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And one man in his time plays many parts,
His acts being seven ages.
Dublin Seven is the gritty, violent, sometimes raunchy story of nineteen-year-old Shane, coming up as a small-time coke dealer in Dublin. Having just left school and keen to assert his independence, Shane loses himself in the tail end of Celtic Tiger nightlife. Through a chance meeting with a local gangster, he sets himself up in business.
—C’mere. D’ye know where I’d get a bit of tha stuff? Shane asked Griffo. —It’s deadly so it is.
—Yeah no bother kid, it’s always there if ye want it, anytime.
Soon, Shane’s life is drugs, dance music, gangsters – and a beautiful girlfriend. But as the Celtic Tiger limps out of sight, so does Shane’s luck. The threats multiply, his paranoia builds and the violence creeps closer.
Dublin Seven is a classic coming-of-age gangster tale, combined with a troubled urban romance. An explosive cross between Trainspotting and Love/Hate.
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Frankie Gaffney came of age in Dublin’s North Inner City. His father spent time in prison, and he was himself immersed in the city’s underworld. In his mid-twenties he left this behind and went to Trinity College Dublin, where he studied English Literature. He has since been awarded the Ussher Fellowship to conduct literary research there. Dublin Seven is informed both by the milieu in which he grew up, and his formal study of great literature.
“In 18-year-old Shane Laochra, a working-class novice drug dealer, Gaffney has created a smart and irreverent voice. Dialogue, from the banter between the ‘youngfellas’ to the intimacies of first love, is well done. When Shane is let speak for himself, his engaging story brings the reader into a world where the odds seem stacked against young men as they start their adult lives.” (-Sarah Gilmartin, Irish Times)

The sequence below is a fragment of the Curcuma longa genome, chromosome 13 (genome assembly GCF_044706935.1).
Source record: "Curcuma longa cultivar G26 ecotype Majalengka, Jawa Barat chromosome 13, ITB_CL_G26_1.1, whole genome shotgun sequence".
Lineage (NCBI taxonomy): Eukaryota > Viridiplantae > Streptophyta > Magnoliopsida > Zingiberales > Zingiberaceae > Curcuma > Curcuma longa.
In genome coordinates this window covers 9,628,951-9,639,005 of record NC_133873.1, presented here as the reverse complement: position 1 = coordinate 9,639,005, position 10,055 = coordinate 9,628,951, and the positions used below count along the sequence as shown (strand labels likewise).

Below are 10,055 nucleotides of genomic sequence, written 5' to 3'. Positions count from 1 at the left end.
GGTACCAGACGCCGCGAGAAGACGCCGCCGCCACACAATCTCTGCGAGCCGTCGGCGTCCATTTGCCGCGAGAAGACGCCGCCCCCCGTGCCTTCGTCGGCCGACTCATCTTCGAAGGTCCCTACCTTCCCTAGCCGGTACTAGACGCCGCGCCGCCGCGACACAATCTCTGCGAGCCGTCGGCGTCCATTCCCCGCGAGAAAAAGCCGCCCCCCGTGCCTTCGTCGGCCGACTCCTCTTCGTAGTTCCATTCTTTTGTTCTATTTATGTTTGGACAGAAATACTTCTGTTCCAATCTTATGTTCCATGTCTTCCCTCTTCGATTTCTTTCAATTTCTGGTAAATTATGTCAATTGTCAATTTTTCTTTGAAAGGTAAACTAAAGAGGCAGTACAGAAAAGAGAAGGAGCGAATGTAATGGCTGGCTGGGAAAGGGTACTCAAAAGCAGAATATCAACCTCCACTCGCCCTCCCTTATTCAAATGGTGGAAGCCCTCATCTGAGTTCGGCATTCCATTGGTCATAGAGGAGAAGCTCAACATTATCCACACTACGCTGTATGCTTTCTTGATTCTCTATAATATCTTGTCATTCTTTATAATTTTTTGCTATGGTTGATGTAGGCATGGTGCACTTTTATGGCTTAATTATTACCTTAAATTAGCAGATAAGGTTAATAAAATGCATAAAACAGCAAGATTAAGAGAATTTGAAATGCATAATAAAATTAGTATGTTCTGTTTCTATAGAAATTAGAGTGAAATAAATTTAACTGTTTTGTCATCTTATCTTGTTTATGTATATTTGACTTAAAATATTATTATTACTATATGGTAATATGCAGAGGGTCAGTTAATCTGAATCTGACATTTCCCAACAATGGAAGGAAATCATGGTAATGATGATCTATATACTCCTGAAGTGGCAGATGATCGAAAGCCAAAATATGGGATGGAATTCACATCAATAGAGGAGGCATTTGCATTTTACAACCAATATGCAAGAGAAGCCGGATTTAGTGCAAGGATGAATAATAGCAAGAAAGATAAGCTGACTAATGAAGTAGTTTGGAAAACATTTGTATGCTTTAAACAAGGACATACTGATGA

"Unnerving, page-turning suspense...an evocative, fast-paced journey through Dublin’s underworld.'" (Dr Michael Pierse, author of Writing Ireland's Working-class: Dublin After O'Casey.)
"Dublin Seven offers a rare glimpse into the life of inner city youth, so often played out in black and white in newspapers and news reports. The setting is gritty and frequently violent... The plot is well constructed and the central characters recognisable... One of the stand out points of this strong and promising debut is the language. The characters speak in the distinct Dublin dialect, their accents shine through, broad, sharp and uncompromising." (Shiny New Books)
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Book Description Liberties Press, 2015. Condition: New. book. Seller Inventory # M1910742112
Book Description Liberties Press, 2015. Paperback. Condition: New. Never used!. Seller Inventory # P111910742112